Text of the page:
Imagine, you are tucked into what is possibly more comfortable than Queen Elizabeth's own royal bed, with a slight cool breeze on your face that’s only interrupted by the warmth of a nearby campfire. You hear the cracking fire and the breeze in the gumtrees. You look to the sky and see a light show that puts New Years Eve in Sydney to shame. When you wake the crisp morning dew greets you with fresh, sweet kisses, leaving you feeling as fresh as if you’ve had dove into the elixir of life.
There is honestly not much of a better way to start and end your days.
Don't stress though, if this doesn't sound like it's for you, you'll have the option to upgrade to tents on all of our tours.
Journey To The Centre
Joining a Uluru tour will almost certainly require you to fly to the Northern Territory. All of our tours either depart from Alice Springs or from Ayers Rock Airport, and where you fly into will likely depend on the prices you're finding for fares and the time of the year.
If you're departing from Alice Springs, don't forget to bring your alarm clock as our tours start bright and early with pick-ups from most accommodation providers. We start early not for your discomfort, but because the tour starts with a long drive to Ayers Rock (see previous point regarding travelling long distances!). If you're flying into Alice Springs, you'll want to book your flight for the day before your Uluru Tour departure.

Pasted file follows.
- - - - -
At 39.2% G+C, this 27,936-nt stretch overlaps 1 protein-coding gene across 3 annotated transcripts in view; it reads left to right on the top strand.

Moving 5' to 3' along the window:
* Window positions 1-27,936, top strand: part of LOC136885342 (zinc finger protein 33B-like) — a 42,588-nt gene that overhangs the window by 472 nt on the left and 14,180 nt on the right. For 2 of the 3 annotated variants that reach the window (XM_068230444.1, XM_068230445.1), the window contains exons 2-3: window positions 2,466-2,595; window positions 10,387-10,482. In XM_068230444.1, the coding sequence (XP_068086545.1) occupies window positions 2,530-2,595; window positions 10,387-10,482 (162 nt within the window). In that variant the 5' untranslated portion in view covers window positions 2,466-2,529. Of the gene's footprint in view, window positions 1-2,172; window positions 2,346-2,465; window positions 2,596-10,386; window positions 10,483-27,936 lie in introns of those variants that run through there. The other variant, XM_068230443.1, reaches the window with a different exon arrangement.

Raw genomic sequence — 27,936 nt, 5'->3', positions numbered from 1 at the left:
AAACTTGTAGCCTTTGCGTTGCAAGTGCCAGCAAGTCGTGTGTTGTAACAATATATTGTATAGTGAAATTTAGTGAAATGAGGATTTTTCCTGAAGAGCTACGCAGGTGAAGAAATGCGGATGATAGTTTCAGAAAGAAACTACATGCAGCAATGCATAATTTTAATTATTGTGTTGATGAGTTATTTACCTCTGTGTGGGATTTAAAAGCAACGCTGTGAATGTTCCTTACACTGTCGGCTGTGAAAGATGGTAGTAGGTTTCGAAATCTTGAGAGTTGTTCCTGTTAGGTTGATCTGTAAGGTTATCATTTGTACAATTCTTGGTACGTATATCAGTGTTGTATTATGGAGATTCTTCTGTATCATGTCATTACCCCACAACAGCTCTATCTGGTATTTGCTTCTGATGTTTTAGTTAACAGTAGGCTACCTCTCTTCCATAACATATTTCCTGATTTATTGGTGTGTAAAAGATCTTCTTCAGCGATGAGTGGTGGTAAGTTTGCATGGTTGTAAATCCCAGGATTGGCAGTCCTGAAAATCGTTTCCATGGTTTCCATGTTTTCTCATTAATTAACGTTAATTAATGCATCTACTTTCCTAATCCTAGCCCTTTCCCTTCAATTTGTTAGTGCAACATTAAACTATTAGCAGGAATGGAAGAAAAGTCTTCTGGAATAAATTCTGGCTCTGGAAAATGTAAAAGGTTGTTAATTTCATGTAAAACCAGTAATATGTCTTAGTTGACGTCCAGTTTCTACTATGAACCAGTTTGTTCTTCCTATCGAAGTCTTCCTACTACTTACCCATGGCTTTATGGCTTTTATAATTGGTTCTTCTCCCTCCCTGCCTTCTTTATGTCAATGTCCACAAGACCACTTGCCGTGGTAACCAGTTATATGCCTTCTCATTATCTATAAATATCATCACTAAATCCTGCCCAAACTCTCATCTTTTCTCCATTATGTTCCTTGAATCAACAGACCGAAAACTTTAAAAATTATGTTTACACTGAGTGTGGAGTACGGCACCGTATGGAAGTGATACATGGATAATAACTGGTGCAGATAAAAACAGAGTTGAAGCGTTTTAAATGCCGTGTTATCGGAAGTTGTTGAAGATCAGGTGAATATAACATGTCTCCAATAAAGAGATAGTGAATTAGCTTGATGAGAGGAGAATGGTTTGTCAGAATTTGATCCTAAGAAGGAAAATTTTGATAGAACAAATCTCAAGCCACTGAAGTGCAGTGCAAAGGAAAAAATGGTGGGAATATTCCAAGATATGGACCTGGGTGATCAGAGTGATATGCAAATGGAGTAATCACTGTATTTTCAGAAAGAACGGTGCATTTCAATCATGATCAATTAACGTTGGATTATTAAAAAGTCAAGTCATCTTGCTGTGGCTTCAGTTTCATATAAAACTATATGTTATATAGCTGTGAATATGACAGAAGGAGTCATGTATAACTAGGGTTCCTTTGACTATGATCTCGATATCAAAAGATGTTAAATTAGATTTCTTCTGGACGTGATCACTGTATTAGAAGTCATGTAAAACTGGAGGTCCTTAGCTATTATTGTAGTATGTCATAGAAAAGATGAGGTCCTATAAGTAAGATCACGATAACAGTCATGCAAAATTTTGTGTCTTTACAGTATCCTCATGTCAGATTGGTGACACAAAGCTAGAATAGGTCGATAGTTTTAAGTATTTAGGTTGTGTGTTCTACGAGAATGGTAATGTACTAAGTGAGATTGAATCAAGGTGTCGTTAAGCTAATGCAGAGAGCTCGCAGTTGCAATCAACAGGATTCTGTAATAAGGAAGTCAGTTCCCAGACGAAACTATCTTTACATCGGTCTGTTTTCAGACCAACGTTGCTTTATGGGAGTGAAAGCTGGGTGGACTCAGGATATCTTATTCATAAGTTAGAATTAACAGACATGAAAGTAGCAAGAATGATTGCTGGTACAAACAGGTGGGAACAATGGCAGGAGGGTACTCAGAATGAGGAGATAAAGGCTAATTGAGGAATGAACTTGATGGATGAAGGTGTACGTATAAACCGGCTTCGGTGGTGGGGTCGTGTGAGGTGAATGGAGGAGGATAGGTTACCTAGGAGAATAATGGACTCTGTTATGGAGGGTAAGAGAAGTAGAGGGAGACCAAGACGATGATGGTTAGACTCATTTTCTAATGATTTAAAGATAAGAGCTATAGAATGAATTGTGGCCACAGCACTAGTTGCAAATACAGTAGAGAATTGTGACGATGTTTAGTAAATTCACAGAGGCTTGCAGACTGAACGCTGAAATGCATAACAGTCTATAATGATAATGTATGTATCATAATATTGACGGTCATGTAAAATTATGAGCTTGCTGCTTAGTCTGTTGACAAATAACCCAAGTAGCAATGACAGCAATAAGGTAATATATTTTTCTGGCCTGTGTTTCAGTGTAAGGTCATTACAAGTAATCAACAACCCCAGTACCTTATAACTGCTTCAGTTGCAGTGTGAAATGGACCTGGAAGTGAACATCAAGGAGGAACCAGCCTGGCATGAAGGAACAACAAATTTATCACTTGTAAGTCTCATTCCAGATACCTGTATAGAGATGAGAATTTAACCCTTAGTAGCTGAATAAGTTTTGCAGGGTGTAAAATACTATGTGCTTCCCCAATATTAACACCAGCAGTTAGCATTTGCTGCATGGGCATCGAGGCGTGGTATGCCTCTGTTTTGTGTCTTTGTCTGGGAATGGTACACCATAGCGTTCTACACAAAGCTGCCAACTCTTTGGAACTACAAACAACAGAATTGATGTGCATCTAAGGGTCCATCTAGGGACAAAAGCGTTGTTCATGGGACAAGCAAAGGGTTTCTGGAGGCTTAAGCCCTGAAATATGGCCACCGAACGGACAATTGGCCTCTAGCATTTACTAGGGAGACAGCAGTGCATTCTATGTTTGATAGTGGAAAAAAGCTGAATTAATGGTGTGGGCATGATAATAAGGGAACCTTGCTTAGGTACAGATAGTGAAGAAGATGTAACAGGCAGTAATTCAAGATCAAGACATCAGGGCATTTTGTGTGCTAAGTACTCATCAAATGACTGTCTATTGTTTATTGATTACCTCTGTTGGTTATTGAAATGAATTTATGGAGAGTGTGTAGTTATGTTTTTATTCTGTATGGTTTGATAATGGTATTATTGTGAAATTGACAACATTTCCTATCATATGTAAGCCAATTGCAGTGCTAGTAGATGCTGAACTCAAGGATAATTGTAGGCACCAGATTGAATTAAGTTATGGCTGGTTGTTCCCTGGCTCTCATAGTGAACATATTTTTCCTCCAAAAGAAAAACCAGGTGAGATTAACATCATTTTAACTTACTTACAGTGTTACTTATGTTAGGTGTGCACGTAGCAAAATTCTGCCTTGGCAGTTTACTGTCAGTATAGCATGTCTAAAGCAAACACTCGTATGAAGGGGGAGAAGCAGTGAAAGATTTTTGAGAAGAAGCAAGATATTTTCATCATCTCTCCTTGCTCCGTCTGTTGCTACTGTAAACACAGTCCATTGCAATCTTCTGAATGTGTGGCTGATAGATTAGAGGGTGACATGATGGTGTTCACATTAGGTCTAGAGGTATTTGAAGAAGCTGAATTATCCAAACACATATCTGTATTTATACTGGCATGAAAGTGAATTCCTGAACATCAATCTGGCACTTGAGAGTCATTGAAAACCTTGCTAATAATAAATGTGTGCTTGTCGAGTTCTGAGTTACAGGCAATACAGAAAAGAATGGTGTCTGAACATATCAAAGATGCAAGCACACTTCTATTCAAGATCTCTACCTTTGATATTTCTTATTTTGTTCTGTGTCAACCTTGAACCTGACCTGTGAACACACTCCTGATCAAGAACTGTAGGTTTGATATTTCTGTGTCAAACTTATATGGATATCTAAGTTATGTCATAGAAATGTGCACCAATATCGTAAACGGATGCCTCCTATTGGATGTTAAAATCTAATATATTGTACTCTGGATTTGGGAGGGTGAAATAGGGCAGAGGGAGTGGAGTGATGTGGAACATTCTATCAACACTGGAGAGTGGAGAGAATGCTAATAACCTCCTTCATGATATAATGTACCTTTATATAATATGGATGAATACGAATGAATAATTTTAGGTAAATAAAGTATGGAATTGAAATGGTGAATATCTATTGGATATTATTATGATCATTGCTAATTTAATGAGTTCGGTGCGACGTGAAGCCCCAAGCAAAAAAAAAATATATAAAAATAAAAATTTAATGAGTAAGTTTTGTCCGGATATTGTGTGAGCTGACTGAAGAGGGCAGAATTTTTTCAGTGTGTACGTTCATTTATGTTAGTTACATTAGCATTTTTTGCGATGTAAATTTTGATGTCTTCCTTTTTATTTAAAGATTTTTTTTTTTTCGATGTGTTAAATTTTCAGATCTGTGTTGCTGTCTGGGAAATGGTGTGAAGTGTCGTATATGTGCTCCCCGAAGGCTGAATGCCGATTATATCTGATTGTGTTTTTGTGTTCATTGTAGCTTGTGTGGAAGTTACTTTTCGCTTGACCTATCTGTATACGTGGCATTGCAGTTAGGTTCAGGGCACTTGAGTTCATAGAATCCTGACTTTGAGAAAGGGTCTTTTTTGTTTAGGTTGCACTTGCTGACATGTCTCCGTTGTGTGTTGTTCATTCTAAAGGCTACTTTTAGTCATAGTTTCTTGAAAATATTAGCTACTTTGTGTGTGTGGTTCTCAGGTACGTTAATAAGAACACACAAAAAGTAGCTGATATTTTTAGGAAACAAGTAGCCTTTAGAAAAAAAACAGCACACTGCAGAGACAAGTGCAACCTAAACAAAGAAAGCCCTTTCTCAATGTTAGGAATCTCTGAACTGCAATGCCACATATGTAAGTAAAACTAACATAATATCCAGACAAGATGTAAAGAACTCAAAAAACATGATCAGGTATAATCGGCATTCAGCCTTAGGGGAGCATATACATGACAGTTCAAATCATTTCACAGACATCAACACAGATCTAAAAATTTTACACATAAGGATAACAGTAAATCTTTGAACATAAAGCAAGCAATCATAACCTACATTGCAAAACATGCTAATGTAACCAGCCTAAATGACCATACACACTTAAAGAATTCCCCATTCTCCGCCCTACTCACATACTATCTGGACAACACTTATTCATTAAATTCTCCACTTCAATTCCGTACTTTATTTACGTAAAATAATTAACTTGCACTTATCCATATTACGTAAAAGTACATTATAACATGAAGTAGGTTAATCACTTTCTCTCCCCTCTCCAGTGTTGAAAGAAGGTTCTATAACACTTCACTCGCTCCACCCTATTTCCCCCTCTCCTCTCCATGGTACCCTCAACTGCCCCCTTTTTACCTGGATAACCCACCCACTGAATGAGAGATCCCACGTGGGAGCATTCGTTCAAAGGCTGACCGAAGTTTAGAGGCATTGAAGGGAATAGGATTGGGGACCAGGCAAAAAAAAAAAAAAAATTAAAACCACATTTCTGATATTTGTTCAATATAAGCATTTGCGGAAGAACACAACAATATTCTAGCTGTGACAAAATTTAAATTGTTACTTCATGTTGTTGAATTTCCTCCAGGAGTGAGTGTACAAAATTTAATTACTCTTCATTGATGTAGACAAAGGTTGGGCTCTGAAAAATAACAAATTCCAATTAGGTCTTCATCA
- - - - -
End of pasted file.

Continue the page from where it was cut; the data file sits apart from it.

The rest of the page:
You might find good fares flying directly into Ayers Rock Airport, and doing this will save you the long drive on Day 1. Be sure you then book a flight for the departure date of your tour. If you want to fly into and fly out of Ayers Rock Airport, check out our 4 day Galah Dreaming Uluru Tour.
We hope the above will help you as you plan what will most likely be a once in a lifetime experience and adventure. If you have any questions about planning your Uluru tour, don't hesitate to get in touch with our friendly Reservation Team.
Written by : Wayoutback on 16 January